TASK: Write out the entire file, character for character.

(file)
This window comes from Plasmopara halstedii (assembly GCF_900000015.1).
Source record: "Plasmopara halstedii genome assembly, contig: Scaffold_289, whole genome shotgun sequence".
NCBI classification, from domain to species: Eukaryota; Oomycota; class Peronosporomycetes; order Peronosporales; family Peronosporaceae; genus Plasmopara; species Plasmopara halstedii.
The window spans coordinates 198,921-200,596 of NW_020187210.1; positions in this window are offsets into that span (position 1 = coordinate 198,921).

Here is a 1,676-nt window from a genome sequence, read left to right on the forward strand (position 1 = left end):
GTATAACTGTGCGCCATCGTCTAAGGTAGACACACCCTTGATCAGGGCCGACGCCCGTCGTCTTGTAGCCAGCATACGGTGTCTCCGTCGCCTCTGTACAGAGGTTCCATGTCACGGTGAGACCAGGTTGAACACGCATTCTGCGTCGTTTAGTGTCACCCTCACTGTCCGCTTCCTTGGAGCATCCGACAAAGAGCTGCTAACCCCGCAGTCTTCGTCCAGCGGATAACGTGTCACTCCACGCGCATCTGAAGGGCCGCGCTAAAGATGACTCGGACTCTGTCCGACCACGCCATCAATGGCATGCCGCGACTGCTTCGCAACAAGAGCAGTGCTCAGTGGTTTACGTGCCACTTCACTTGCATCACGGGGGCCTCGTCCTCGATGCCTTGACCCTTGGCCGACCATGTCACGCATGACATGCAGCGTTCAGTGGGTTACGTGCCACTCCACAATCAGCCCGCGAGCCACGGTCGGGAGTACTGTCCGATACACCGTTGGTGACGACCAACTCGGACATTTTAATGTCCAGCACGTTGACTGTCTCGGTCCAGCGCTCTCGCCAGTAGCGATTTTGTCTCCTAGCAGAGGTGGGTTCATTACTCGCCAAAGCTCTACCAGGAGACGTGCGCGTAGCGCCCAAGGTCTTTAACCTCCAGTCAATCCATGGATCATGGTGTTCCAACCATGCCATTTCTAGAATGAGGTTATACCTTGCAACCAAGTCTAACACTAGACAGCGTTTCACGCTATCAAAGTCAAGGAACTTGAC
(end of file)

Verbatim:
This window comes from Plasmopara halstedii (assembly GCF_900000015.1).
Source record: "Plasmopara halstedii genome assembly, contig: Scaffold_289, whole genome shotgun sequence".
NCBI classification, from domain to species: Eukaryota; Oomycota; class Peronosporomycetes; order Peronosporales; family Peronosporaceae; genus Plasmopara; species Plasmopara halstedii.
The window spans coordinates 198,921-200,596 of NW_020187210.1; positions in this window are offsets into that span (position 1 = coordinate 198,921).

Here is a 1,676-nt window from a genome sequence, read left to right on the forward strand (position 1 = left end):
GTATAACTGTGCGCCATCGTCTAAGGTAGACACACCCTTGATCAGGGCCGACGCCCGTCGTCTTGTAGCCAGCATACGGTGTCTCCGTCGCCTCTGTACAGAGGTTCCATGTCACGGTGAGACCAGGTTGAACACGCATTCTGCGTCGTTTAGTGTCACCCTCACTGTCCGCTTCCTTGGAGCATCCGACAAAGAGCTGCTAACCCCGCAGTCTTCGTCCAGCGGATAACGTGTCACTCCACGCGCATCTGAAGGGCCGCGCTAAAGATGACTCGGACTCTGTCCGACCACGCCATCAATGGCATGCCGCGACTGCTTCGCAACAAGAGCAGTGCTCAGTGGTTTACGTGCCACTTCACTTGCATCACGGGGGCCTCGTCCTCGATGCCTTGACCCTTGGCCGACCATGTCACGCATGACATGCAGCGTTCAGTGGGTTACGTGCCACTCCACAATCAGCCCGCGAGCCACGGTCGGGAGTACTGTCCGATACACCGTTGGTGACGACCAACTCGGACATTTTAATGTCCAGCACGTTGACTGTCTCGGTCCAGCGCTCTCGCCAGTAGCGATTTTGTCTCCTAGCAGAGGTGGGTTCATTACTCGCCAAAGCTCTACCAGGAGACGTGCGCGTAGCGCCCAAGGTCTTTAACCTCCAGTCAATCCATGGATCATGGTGTTCCAACCATGCCATTTCTAGAATGAGGTTATACCTTGCAACCAAGTCTAACACTAGACAGCGTTTCACGCTATCAAAGTCAAGGAACTTGAC